Respond (Move #3): As you read for the third time, ask yourself if there is an invitation waiting for you here? How is this specific word or phrase a special gift for you today? Give time here for the Holy Spirit to prompt a response to your questions.

Rest (Move #4): With a final reading, simply sit comfortably with the stirrings you’ve received. Be at peace as you reach this final step.

Resolve (Move #5): An action step now is to simply resolve to live out the word that you have received from God today. It is a gift so you might ask yourself: “What is it about this gift that needed to be given to today? In this moment?” Finally, if time allows, take some time to ponder, pray and journal what you have just experienced. Or perhaps you might consider taking a “pondering walk” as an action to your response to God’s Word?

Sadly, I must admit that as a pastor for over 30 years, I’ve been one who has been constantly in the Scriptures, but primarily for finding wisdom and truth to share with others. The Spiritual Exercises, and the use of Lectio Divina, has proven invaluable to me as it has helped me better appreciate my personal need to slow down in order to “read” the Gospel stories for myself. When combined with Contemplative Imagination, I must admit I’m reading God’s Word at a whole different level now than ever before! But more on that next time.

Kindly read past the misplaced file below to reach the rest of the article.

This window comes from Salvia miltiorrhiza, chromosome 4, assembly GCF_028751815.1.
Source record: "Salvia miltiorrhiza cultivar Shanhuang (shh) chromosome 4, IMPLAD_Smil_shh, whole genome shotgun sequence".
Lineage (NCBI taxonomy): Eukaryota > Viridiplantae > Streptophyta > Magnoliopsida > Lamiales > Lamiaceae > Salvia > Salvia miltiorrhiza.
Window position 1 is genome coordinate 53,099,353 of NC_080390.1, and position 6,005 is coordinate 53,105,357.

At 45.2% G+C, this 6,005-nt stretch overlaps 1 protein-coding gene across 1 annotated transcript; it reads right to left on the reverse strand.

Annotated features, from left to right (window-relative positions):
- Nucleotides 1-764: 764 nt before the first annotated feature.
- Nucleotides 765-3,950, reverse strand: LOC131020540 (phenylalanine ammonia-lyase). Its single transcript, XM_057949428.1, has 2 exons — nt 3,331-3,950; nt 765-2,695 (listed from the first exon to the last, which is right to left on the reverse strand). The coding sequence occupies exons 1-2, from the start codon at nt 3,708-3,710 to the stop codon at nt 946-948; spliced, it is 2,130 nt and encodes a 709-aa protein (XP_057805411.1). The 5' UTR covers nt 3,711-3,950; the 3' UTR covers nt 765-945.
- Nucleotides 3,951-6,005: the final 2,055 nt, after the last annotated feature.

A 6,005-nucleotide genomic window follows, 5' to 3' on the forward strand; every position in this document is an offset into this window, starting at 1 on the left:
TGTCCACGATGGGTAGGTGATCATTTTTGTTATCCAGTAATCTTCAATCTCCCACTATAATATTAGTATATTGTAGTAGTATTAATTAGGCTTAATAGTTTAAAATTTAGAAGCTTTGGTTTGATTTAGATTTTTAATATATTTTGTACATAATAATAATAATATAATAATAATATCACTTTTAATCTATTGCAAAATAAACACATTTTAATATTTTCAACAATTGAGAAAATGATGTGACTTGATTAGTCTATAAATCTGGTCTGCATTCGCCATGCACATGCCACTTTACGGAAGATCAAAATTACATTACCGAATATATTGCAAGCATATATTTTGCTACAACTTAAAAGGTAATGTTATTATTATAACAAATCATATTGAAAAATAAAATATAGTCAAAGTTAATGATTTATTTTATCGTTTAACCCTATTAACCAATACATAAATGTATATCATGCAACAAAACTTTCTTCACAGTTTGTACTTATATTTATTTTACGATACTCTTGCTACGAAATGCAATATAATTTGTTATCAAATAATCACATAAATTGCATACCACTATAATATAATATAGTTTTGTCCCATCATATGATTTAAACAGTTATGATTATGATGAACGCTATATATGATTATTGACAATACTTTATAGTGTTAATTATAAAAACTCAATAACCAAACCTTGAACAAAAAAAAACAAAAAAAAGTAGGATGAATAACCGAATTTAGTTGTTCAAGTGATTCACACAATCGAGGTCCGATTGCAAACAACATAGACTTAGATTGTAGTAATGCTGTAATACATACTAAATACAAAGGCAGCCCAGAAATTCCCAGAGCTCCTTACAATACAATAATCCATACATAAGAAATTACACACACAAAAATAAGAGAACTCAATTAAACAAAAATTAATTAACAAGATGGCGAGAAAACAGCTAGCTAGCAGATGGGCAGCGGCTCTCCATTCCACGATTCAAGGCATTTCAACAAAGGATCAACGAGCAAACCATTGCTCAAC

My prayer: Jesus, I’ve known You for over 60 years, but only until recently, as I have discovered the joys of Lectio Divina, combined with Contemplative Imagination and Conversational Prayer, have I found You in ways that have brought me into a deeper intimacy with You. Holy Spirit, I thank You for empowering and indwelling my slow reading of the Gospels, bringing life to these ancient stories and to me. For Your name’s sake. Amen.

My questions to ponder: The Gospels contain such familiar stories about Jesus, there’s a very good chance that I can close my mind and heart to learning or experiencing something new.  Am I willing to slow down, open my heart, and ponder anew the stories of Jesus, inviting the Holy Spirit to “read” along with me, opening my soul anew to the amazing life within these ancient and holy texts?

How are you experiencing God as you ponder on these Ignatian truths today? 


Over a period of twelve weeks (3 sessions per week), we will take this journey into Iggy’s Biggies, contemplating twelve foundational truths found within the Spiritual Exercises of St. Ignatius. We suggest you bookmark our blog series homepage to keep all the writings in one place for your future reference. Take note that each blog session begins with a short scripture reading. My suggestion is that you don’t hurry through, or skip the text, but treat it as a Lectio Divina reading where you slow down and sit a bit with God’s Word, allowing it to penetrate and influence you as you read.

If you’ve never journeyed through the Exercises, might I suggest that you find a qualified spiritual director and ask them to accompany you along the way? Here at The Contemplative Activist, we can offer a good number of highly qualified folks to do just that.

Oh, and if you enjoy what you’re reading here, we encourage you to share this page and our website, The Contemplative Activistwith your friends! 

Click here to go on to the next blog/podcast in this series…

1 thought on “6.1 The Ignatian Way: Lectio Divina.

  1. Pingback: 5.3 Freedom Abounds in Christ. | The Contemplative Activist